At the Active Citizen Conference in February, Bonners and students were asked to reflect on themselves and their service work in creative ways. Held at William & Mary, sophomore Bonners at UR and civically engaged students from surrounding areas came together to discuss how to be effective, active citizens. Students had the opportunity to interact with students from many schools, and speakers shared their advice and experiences.
Representatives from UR Bonner presented on how to handle pressure and uncertainty. The panel asked students to think about how they react under stressful situations in the terms of a metaphor. The panel told a story where boiling water was a stressor. In this situation, you could be a carrot, turning mushy and soft under the stress of boiling water. You could also react in the same way as an egg and become hardened and tough from stressful conditions. Lastly, you can be like coffee, which changes its stressful environment. Coffee makes something positive out of a stressful situation. It betters the situation, making a delicious product and aroma. The exercise guided students to think about how they would act in a stressful situation. The presenters then helped students make action plans on how to tackle future stressful situations in a positive manner.
The other sessions varied in topic but the same themes were woven throughout the conference. The importance of empathy, open-mindedness, persistence, curiosity, and mindfulness were constantly discussed. It is important for our sophomore Bonner cohort to take the time to think about their roles in service because Bonner is such a big part of our lives. Sophomore exchange was a chance for participants to learn, connect and reflect. The conference gave students tools to become more aware and to make deeper connections. However, one presenter brought up how it’s okay to leave the conference with more questions than answers. Reflection is an ongoing process as we continue with our work as Bonners.
By Rebecca Nguyen, ’17
You can put the student in RVA, but you can’t put RVA into the student…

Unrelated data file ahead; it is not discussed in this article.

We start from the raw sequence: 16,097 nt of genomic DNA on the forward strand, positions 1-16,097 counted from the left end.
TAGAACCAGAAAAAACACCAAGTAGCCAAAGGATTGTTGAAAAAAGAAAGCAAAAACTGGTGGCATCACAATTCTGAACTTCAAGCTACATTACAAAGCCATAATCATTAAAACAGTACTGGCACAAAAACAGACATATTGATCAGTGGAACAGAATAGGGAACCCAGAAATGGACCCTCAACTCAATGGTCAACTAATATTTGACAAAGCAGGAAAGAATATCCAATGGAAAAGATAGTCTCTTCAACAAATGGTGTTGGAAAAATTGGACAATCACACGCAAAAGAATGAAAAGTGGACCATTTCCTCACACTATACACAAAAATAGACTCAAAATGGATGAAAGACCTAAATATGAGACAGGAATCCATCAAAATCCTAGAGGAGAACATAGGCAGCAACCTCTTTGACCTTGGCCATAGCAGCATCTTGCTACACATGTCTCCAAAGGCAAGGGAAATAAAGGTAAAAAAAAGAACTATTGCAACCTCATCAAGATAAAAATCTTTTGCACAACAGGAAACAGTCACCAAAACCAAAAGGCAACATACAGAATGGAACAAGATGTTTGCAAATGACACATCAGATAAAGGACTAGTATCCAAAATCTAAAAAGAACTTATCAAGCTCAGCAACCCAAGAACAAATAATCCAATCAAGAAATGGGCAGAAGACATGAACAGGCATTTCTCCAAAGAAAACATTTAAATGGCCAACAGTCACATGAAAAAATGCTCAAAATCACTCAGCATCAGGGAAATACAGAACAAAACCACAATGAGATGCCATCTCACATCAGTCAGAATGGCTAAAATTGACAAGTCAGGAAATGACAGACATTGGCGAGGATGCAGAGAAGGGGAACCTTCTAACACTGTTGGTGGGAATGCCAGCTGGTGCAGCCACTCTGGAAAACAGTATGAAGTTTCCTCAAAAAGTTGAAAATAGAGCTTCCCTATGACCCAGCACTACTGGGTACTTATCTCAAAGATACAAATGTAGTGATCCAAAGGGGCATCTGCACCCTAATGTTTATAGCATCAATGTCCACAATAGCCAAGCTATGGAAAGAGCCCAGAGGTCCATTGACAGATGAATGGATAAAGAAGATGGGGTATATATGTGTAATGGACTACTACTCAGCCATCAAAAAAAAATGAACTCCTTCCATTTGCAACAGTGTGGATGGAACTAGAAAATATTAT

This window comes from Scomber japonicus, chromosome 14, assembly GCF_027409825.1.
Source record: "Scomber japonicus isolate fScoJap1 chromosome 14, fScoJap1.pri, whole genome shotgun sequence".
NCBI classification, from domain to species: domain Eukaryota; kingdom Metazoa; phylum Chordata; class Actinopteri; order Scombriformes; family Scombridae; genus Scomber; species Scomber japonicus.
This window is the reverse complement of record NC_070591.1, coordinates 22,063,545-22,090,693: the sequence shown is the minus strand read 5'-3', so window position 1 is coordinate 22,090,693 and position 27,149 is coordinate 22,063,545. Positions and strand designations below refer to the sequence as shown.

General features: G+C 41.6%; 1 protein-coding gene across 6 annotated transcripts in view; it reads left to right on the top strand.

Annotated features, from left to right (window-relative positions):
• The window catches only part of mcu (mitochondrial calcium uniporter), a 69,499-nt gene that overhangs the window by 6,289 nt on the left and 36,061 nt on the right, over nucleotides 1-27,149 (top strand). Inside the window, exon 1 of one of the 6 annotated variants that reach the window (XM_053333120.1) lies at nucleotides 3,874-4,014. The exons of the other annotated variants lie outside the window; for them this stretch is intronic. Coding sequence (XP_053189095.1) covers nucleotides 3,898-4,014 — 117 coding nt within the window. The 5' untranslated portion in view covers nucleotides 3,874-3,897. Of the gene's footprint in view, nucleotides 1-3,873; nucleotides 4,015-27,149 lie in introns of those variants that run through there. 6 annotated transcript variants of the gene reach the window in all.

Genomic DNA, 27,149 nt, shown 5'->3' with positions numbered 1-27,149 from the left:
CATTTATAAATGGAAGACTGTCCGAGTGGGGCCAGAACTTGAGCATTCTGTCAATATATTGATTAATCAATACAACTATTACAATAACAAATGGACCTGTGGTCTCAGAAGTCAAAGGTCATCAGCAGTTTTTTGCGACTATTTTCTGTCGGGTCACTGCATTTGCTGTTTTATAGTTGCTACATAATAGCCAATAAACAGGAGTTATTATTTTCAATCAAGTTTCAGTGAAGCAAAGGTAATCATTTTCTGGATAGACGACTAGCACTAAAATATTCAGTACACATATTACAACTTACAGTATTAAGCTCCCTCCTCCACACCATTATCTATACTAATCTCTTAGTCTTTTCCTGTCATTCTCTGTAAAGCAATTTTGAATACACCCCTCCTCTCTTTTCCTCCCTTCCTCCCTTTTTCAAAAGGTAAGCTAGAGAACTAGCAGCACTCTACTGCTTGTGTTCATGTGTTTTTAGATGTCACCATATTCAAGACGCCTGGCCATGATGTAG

I remember first moment I felt like I was a part of the greater Richmond community very well. Up until that moment I felt (like many UR students) hopelessly alienated from the city. Sure, I’d venture into Carytown for meals and shopping on weekends, and sometimes I’d even make it all the way downtown for concerts or events, but I was not a “Richmonder. “
As a UR student, I struggled with finding my identity as a citizen. Was I just a college student, or did I somehow belong in this city that was so close, but seemed so far away? All of these thoughts and feelings flooded my mind each time I’d enter a downtown venue and respond with “VCU” when asked where I attend college because I was ashamed to be associated with the “University of Rich-kids.”
But, those feelings melted away one Friday night last semester when I took my two freshmen mentees on a trip to First Fridays downtown. Because none of us has a car, I arranged for us to meet up and take the shuttle. But when we arrived, the shuttle was full, and I had to think quickly to figure something out for my disappointed mentees. That’s when I realized that The Hop bus would be coming soon; I didn’t know exactly where it went, but I knew it would take us downtown. So, we got on the bus and I asked the driver about the downtown stops. He mentioned a stop on Grace Street and a cross street that I didn’t know. But, from my “Richmond Politics” course at UR Downtown last spring I remembered that a stop on Grace Street would get us close enough to UR Downtown, so we boarded the bus.
When we got off the bus downtown, I realized that two more freshman had followed us on to the bus because we looked like we knew what we were doing and the original shuttle was full. As we were standing on the corner of Grace Street I looked at all of the bright eyed freshman looking back at me, excited to get to know their city, and felt proud that I knew the way to the galleries. I was able to get us there quickly (even though it was a bit of a walk), and I enjoyed watching the freshman revel in their first, First Friday. I had never felt like a Richmonder before, but in that moment, I knew that I was one.
By Emmy Morse, ’15
CCE program registration is in full swing and UR students are loading into service shuttles this week to head to community partners around the city. Several students headed to Northside on the Thursday 10 a.m. shuttle ready to connect with youth at Overby-Sheppard Elementary School.
Lucas, a student from the Czech Republic, is looking forward to “seeing a different culture.” He says education systems in his home country are more equal than in America. He was surprised when he learned about poverty facing schools in Richmond at Overby-Sheppard Elementary orientation.
Jennifer is returning for her second semester as a classroom aide at Overby-Sheppard Elementary. She recalls that it took a while to build trust with the students last semester. Now that Jennifer has relationships with students, she is looking forward to jumping back into the classroom. “By the end of last semester the students remembered me, and I’m excited to see them again today.”
Overby-Sheppard Elementary is a Title I School in the Highland Park neighborhood with an enrollment of 456 students. Title I Schools have been identified as having a high percentage of low-income students. These schools receive additional funding for instructional programs, reading programs, dropout prevention, and services to neglected, delinquent, and migrant children.